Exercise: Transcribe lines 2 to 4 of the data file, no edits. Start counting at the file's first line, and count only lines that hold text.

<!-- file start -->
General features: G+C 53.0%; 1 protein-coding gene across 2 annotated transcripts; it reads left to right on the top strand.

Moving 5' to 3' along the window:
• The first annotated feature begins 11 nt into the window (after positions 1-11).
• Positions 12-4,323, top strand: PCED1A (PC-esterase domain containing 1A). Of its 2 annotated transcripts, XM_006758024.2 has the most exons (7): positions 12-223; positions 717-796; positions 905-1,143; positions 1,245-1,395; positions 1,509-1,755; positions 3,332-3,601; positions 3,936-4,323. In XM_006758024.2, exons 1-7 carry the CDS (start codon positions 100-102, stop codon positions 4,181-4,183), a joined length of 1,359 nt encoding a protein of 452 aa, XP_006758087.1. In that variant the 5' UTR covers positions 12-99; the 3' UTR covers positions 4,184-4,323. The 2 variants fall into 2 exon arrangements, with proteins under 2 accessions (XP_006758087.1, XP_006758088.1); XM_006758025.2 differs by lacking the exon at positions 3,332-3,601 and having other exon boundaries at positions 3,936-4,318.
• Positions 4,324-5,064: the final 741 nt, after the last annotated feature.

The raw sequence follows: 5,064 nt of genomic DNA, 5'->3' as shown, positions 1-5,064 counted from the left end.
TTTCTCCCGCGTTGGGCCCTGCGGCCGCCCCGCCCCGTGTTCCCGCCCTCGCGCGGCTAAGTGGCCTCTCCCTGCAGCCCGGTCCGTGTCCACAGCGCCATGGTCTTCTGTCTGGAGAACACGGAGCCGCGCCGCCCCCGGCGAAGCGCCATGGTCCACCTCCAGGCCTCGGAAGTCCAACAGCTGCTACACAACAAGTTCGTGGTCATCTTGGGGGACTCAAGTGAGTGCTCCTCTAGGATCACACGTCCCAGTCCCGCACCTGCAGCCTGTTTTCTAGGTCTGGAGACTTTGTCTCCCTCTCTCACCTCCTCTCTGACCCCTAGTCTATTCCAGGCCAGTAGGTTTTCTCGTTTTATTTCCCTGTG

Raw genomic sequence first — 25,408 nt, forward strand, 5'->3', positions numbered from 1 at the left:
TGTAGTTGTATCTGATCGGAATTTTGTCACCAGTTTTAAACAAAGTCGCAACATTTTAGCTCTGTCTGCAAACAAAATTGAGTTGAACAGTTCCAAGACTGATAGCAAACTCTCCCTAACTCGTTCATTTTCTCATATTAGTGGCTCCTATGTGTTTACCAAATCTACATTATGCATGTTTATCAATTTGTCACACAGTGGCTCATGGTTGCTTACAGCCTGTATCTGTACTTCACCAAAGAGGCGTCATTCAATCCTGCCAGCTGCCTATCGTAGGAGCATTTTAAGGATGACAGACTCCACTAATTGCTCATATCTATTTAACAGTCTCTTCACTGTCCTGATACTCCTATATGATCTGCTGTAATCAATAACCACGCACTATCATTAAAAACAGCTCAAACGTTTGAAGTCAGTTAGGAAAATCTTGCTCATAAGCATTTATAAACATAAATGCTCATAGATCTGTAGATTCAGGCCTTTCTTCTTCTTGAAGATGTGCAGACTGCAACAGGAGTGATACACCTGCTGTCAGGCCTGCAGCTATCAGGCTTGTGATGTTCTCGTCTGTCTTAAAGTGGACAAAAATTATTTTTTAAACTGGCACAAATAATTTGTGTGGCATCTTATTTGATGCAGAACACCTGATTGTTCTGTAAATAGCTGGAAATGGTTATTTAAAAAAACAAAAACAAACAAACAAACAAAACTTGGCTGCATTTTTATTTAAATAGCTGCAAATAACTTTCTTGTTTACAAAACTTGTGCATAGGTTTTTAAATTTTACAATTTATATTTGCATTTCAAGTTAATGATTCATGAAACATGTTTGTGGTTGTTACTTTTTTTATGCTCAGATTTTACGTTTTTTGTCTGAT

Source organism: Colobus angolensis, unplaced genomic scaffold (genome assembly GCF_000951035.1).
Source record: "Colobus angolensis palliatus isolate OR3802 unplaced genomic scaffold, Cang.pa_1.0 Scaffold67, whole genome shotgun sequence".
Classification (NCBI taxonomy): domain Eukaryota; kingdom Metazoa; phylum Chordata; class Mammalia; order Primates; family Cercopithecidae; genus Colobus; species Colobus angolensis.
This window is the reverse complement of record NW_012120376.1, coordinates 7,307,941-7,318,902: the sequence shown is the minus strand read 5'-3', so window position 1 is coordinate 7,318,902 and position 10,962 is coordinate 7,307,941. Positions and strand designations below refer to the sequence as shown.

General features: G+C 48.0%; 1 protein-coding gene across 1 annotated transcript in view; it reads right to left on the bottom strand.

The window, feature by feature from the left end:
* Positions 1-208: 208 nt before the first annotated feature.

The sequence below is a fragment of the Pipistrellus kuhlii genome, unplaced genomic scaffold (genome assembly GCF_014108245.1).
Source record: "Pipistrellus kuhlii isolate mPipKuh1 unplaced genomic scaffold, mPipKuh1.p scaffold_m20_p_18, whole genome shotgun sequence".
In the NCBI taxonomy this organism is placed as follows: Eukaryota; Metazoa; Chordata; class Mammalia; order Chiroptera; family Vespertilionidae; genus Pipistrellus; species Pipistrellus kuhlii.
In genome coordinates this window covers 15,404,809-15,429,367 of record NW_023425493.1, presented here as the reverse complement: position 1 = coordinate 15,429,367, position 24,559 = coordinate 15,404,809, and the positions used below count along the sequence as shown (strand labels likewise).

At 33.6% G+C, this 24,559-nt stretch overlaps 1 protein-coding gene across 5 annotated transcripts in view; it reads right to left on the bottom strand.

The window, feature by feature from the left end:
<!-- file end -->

Moving 5' to 3' along the window:
• The first annotated feature begins 11 nt into the window (after positions 1-11).
• Positions 12-4,323, top strand: PCED1A (PC-esterase domain containing 1A). Of its 2 annotated transcripts, XM_006758024.2 has the most exons (7): positions 12-223; positions 717-796; positions 905-1,143; positions 1,245-1,395; positions 1,509-1,755; positions 3,332-3,601; positions 3,936-4,323. In XM_006758024.2, exons 1-7 carry the CDS (start codon positions 100-102, stop codon positions 4,181-4,183), a joined length of 1,359 nt encoding a protein of 452 aa, XP_006758087.1. In that variant the 5' UTR covers positions 12-99; the 3' UTR covers positions 4,184-4,323. The 2 variants fall into 2 exon arrangements, with proteins under 2 accessions (XP_006758087.1, XP_006758088.1); XM_006758025.2 differs by lacking the exon at positions 3,332-3,601 and having other exon boundaries at positions 3,936-4,318.